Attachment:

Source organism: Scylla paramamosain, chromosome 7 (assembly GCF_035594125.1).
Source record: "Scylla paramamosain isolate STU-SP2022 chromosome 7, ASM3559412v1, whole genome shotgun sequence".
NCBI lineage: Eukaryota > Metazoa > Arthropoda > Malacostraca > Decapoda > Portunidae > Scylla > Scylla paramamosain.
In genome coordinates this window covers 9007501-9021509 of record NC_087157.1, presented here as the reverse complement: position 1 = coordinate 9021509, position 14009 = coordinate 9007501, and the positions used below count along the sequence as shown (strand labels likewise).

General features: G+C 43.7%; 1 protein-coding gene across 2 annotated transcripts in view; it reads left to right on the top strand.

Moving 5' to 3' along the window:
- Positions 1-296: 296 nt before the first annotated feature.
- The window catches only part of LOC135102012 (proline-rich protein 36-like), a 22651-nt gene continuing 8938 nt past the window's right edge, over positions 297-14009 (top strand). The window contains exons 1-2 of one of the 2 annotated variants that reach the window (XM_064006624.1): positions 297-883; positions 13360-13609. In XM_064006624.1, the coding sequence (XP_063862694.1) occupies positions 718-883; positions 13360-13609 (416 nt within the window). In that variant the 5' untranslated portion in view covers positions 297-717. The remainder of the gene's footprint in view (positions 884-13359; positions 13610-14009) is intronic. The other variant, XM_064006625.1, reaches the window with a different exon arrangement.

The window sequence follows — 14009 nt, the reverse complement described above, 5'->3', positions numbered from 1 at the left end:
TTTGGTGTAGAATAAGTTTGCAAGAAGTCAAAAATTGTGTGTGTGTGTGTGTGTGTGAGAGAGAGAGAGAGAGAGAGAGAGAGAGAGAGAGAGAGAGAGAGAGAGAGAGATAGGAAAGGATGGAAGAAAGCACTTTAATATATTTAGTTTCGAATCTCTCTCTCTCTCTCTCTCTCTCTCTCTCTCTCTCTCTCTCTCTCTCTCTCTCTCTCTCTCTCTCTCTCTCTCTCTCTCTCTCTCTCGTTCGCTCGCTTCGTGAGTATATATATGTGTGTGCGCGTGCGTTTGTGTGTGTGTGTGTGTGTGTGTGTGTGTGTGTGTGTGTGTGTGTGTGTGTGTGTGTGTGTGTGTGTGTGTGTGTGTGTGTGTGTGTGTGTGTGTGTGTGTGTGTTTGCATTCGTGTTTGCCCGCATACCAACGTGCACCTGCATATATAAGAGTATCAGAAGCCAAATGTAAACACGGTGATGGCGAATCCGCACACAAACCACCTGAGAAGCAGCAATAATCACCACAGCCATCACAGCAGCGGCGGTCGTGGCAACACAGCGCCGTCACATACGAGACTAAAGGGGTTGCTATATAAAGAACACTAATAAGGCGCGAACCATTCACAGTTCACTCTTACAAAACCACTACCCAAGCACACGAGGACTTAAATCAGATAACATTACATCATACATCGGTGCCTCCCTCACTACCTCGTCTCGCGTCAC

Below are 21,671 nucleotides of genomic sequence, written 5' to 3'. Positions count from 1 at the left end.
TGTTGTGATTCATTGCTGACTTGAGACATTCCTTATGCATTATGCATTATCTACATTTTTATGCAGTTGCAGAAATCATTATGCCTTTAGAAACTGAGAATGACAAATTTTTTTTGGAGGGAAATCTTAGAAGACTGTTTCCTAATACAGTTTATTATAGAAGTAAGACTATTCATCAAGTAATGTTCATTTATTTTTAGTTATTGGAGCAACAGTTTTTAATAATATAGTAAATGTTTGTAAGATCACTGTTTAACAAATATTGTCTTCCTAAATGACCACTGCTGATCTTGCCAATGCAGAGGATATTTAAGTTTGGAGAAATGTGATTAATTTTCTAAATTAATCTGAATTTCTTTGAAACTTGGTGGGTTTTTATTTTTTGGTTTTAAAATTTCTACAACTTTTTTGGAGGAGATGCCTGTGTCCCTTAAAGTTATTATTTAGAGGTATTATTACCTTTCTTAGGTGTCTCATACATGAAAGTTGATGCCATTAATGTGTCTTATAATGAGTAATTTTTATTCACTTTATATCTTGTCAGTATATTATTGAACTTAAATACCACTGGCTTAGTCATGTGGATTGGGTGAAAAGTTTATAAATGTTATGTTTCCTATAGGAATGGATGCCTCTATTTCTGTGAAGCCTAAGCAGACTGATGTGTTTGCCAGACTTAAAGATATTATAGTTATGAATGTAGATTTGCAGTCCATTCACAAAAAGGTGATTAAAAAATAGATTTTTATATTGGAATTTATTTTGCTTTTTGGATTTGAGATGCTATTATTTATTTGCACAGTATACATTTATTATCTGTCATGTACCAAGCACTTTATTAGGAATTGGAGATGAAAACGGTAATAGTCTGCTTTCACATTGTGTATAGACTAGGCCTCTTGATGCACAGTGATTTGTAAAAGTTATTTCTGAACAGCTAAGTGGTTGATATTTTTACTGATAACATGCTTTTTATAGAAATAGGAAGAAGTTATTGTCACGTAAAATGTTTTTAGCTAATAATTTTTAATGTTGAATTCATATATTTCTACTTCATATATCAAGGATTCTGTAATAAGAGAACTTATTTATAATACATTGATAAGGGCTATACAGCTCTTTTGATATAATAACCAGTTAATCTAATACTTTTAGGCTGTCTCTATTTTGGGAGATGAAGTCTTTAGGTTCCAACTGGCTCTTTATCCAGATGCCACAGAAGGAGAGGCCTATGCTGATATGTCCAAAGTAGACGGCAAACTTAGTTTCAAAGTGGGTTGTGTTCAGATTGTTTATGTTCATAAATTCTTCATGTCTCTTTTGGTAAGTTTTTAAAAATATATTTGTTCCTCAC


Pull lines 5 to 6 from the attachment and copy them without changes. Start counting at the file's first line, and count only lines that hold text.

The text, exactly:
General features: G+C 43.7%; 1 protein-coding gene across 2 annotated transcripts in view; it reads left to right on the top strand.

Moving 5' to 3' along the window: